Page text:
Jerome Kagan, PhD, is Emeritus Professor of Psychology at Harvard University, co-faculty at the New England Complex Systems Institute and one of the key pioneers of developmental psychology. He has studied cognitive and emotional development for over 50 years. He and colleagues have concentrated on the role of temperament in development.

Dr. Kagan is a member of the Institute of Medicine of the National Academy of Sciences and a fellow of the American Academy of Arts and Sciences. He has been awarded the Distinguished Scientist Award from the American Psychological Association and the Society for Research in Child Development as well as the Child Mind Institute. He has authored or co-authored more than 300 papers and more than 15 books. His major books include: Birth to Maturity (with Howard Moss), Galen’s Prophecy, The Nature of the Child, Infancy (with Richard Kearsley and Philip Zelazo), Three Seductive Ideas, A Young Mind in a Growing Brain (with Norbert Herschkowitz), The Long Shadow of Temperament (with Nancy Snidman), What Is Emotion? An Argument for Mind, The Three Cultures, and in 2012, Recalcitrant Ghosts.

Thomas R. Insel, MD, a psychiatrist and neuroscientist, is a co-founder and president of Mindstrong Health. From 2002–15, Dr. Insel served as Director of the National Institute of Mental Health (NIMH), the component of the National Institutes of Health (NIH) committed to research on mental disorders.

Prior to serving as NIMH director, Dr. Insel was a professor of psychiatry at Emory University where he was founding director of the Center for Behavioral Neuroscience in Atlanta. Most recently (2015–17), he led the Mental Health Team at Verily (formerly Google Life Sciences) in South San Francisco, California. Dr. Insel is a member of the National Academy of Medicine and has received numerous national and international awards including honorary degrees in the U.S. and Europe.

John Weisz, PhD, is a professor at Harvard University in the Department of Psychology, expanding his body of research on strategies for improving youth mental health care. Dr. Weisz’s most recent work involves development and testing of trans-diagnostic approaches to youth psychotherapy, including treatment that uses modular design and treatment guided by a small number of broad principles of psychological change.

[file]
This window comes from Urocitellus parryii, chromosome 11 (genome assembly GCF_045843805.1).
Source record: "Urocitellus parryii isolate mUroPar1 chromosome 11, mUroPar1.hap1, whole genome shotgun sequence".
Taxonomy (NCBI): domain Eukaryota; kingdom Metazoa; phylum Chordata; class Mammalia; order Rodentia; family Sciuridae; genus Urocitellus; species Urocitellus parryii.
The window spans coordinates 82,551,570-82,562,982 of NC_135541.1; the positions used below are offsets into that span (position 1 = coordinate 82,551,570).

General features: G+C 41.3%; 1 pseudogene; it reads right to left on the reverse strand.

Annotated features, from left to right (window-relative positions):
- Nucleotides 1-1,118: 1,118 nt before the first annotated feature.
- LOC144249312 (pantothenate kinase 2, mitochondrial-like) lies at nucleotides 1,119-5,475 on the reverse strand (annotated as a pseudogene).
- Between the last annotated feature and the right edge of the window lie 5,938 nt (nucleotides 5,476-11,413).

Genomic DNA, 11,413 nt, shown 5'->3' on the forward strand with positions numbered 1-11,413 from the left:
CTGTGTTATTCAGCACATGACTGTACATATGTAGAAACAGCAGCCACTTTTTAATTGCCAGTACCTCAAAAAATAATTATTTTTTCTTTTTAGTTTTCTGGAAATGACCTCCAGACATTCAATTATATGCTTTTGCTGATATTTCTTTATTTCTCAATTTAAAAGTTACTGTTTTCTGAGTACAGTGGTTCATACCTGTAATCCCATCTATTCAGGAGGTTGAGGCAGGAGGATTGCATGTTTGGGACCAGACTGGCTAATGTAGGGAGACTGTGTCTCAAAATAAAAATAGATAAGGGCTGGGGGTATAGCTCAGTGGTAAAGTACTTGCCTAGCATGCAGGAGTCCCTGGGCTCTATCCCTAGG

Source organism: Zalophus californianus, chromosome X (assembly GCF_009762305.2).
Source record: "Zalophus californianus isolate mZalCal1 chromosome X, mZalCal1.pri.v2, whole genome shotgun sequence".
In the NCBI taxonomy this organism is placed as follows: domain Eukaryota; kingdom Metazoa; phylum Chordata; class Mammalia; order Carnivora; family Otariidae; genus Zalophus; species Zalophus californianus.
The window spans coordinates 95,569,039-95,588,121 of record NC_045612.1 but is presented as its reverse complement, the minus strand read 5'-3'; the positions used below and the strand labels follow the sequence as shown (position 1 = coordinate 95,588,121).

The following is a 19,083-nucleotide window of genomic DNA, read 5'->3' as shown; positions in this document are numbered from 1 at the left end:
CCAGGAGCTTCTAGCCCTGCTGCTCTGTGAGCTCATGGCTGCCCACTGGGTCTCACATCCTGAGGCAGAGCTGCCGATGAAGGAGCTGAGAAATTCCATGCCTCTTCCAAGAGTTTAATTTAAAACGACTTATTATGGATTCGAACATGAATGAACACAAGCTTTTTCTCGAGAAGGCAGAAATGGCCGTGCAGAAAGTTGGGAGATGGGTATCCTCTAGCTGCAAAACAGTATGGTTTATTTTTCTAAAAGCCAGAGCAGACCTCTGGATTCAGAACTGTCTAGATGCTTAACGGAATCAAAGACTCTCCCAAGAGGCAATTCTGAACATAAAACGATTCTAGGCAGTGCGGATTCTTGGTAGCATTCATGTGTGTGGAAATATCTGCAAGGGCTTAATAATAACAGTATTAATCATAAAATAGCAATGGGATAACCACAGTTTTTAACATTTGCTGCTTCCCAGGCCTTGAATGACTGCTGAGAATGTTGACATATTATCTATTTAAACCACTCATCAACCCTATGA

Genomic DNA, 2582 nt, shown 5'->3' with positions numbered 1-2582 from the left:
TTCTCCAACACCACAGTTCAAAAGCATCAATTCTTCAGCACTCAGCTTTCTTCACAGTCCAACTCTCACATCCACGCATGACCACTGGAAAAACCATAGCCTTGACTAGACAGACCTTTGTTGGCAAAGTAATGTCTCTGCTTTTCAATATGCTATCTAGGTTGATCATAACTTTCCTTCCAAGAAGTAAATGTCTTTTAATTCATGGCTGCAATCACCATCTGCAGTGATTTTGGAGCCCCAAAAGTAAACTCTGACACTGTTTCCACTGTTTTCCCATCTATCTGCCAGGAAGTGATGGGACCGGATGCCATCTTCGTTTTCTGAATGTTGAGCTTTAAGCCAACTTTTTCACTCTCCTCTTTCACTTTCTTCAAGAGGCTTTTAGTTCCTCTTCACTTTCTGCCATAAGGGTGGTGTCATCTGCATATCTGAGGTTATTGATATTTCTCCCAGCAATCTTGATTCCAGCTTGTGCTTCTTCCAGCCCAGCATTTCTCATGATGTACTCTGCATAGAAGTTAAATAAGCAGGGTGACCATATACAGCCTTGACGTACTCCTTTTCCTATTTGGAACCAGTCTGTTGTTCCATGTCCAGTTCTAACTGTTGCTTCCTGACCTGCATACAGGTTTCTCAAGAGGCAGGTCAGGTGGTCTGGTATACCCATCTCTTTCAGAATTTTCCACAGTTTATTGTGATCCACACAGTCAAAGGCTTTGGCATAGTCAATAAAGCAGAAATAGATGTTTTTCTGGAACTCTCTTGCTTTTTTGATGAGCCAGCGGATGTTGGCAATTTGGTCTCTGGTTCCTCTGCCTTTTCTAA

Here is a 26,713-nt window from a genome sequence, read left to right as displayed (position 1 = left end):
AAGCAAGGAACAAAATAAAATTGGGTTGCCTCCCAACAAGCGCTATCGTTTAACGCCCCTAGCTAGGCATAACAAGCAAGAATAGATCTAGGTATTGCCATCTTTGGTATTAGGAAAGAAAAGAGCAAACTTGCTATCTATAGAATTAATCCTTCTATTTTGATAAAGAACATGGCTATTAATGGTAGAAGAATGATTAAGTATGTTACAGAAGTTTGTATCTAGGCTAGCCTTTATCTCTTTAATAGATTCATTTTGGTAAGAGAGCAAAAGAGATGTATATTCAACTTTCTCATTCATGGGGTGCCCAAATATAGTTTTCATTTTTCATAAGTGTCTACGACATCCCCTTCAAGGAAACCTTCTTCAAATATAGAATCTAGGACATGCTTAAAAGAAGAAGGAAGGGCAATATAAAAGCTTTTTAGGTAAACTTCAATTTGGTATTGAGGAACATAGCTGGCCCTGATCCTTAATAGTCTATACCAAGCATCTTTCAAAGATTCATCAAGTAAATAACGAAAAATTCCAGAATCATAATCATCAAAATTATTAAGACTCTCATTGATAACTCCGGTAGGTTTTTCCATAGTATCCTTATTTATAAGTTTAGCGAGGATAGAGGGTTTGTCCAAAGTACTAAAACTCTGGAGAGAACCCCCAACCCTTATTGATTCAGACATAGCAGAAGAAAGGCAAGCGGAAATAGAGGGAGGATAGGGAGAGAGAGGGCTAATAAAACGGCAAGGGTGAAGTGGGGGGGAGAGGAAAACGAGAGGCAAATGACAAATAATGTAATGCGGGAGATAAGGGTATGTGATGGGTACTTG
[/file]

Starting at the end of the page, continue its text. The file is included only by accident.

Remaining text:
He was born and raised in Mississippi and received a BA from Mississippi College. Along with his wife, Jenny, he served as a teacher in the U.S. Peace Corps in Kenya. Dr. Weisz later studied at Yale, where he received a PhD in clinical and developmental psychology. He held faculty positions at Cornell, the University of North Carolina at Chapel Hill, and the University of California, Los Angeles, where in partnership with several local mental health clinics, he focused on studying youth mental health care in community settings. Those partnerships produced 14 years of research on psychotherapy process and outcome in everyday clinical practice, and multiple randomized trials of cognitive behavioral therapy for youth depression and anxiety. In 2004, Dr. Weisz expanded his partnerships to the state of Massachusetts, where he served for eight years as president and CEO of the Judge Baker Children’s Center, an affiliate of Harvard Medical School. While at Judge Baker, Dr. Weisz accepted numerous academic appointments, and now works full time as a professor in the Harvard Psychology Department.

Dr. Weisz is especially interested in integrating evidence-based practices with strategies for personalizing treatment to fit individual youth and family characteristics. Dr. Weisz’s meta-analyses provide a broad picture of the state of youth psychotherapy research and address specific questions about moderators of psychotherapy benefit. His books include Psychotherapy for Children and Adolescents: Evidence-based treatments and case examples (Cambridge University Press) and Evidence-based Psychotherapies for Children and Adolescents (Co-edited with Alan Kazdin; Guilford Press).